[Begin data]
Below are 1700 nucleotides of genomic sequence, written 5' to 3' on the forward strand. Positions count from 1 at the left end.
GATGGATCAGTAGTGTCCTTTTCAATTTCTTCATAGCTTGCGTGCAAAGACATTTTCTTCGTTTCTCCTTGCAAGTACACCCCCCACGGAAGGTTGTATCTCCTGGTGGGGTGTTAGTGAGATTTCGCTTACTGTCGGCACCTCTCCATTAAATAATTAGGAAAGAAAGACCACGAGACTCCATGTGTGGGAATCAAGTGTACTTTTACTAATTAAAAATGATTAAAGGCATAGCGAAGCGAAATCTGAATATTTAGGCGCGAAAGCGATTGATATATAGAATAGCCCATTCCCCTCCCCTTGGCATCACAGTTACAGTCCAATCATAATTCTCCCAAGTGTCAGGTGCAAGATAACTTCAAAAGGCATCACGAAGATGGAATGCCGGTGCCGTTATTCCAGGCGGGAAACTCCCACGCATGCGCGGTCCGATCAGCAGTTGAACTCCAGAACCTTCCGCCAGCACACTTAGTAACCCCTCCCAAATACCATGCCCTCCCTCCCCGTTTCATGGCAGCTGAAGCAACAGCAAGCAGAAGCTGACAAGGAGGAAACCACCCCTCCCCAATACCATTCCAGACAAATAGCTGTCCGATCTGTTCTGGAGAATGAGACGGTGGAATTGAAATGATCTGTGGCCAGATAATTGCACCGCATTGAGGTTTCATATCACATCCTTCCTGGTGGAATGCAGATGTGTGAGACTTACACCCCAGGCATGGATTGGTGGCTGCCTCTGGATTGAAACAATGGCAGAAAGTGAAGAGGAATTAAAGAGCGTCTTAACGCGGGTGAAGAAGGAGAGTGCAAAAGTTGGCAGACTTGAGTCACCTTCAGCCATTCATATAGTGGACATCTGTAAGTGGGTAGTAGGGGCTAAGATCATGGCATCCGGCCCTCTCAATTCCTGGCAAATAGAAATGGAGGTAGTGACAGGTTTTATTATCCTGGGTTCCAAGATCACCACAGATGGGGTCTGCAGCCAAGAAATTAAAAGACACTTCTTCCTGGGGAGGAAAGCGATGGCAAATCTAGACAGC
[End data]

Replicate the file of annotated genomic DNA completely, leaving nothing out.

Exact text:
Below are 1700 nucleotides of genomic sequence, written 5' to 3' on the forward strand. Positions count from 1 at the left end.
GATGGATCAGTAGTGTCCTTTTCAATTTCTTCATAGCTTGCGTGCAAAGACATTTTCTTCGTTTCTCCTTGCAAGTACACCCCCCACGGAAGGTTGTATCTCCTGGTGGGGTGTTAGTGAGATTTCGCTTACTGTCGGCACCTCTCCATTAAATAATTAGGAAAGAAAGACCACGAGACTCCATGTGTGGGAATCAAGTGTACTTTTACTAATTAAAAATGATTAAAGGCATAGCGAAGCGAAATCTGAATATTTAGGCGCGAAAGCGATTGATATATAGAATAGCCCATTCCCCTCCCCTTGGCATCACAGTTACAGTCCAATCATAATTCTCCCAAGTGTCAGGTGCAAGATAACTTCAAAAGGCATCACGAAGATGGAATGCCGGTGCCGTTATTCCAGGCGGGAAACTCCCACGCATGCGCGGTCCGATCAGCAGTTGAACTCCAGAACCTTCCGCCAGCACACTTAGTAACCCCTCCCAAATACCATGCCCTCCCTCCCCGTTTCATGGCAGCTGAAGCAACAGCAAGCAGAAGCTGACAAGGAGGAAACCACCCCTCCCCAATACCATTCCAGACAAATAGCTGTCCGATCTGTTCTGGAGAATGAGACGGTGGAATTGAAATGATCTGTGGCCAGATAATTGCACCGCATTGAGGTTTCATATCACATCCTTCCTGGTGGAATGCAGATGTGTGAGACTTACACCCCAGGCATGGATTGGTGGCTGCCTCTGGATTGAAACAATGGCAGAAAGTGAAGAGGAATTAAAGAGCGTCTTAACGCGGGTGAAGAAGGAGAGTGCAAAAGTTGGCAGACTTGAGTCACCTTCAGCCATTCATATAGTGGACATCTGTAAGTGGGTAGTAGGGGCTAAGATCATGGCATCCGGCCCTCTCAATTCCTGGCAAATAGAAATGGAGGTAGTGACAGGTTTTATTATCCTGGGTTCCAAGATCACCACAGATGGGGTCTGCAGCCAAGAAATTAAAAGACACTTCTTCCTGGGGAGGAAAGCGATGGCAAATCTAGACAGC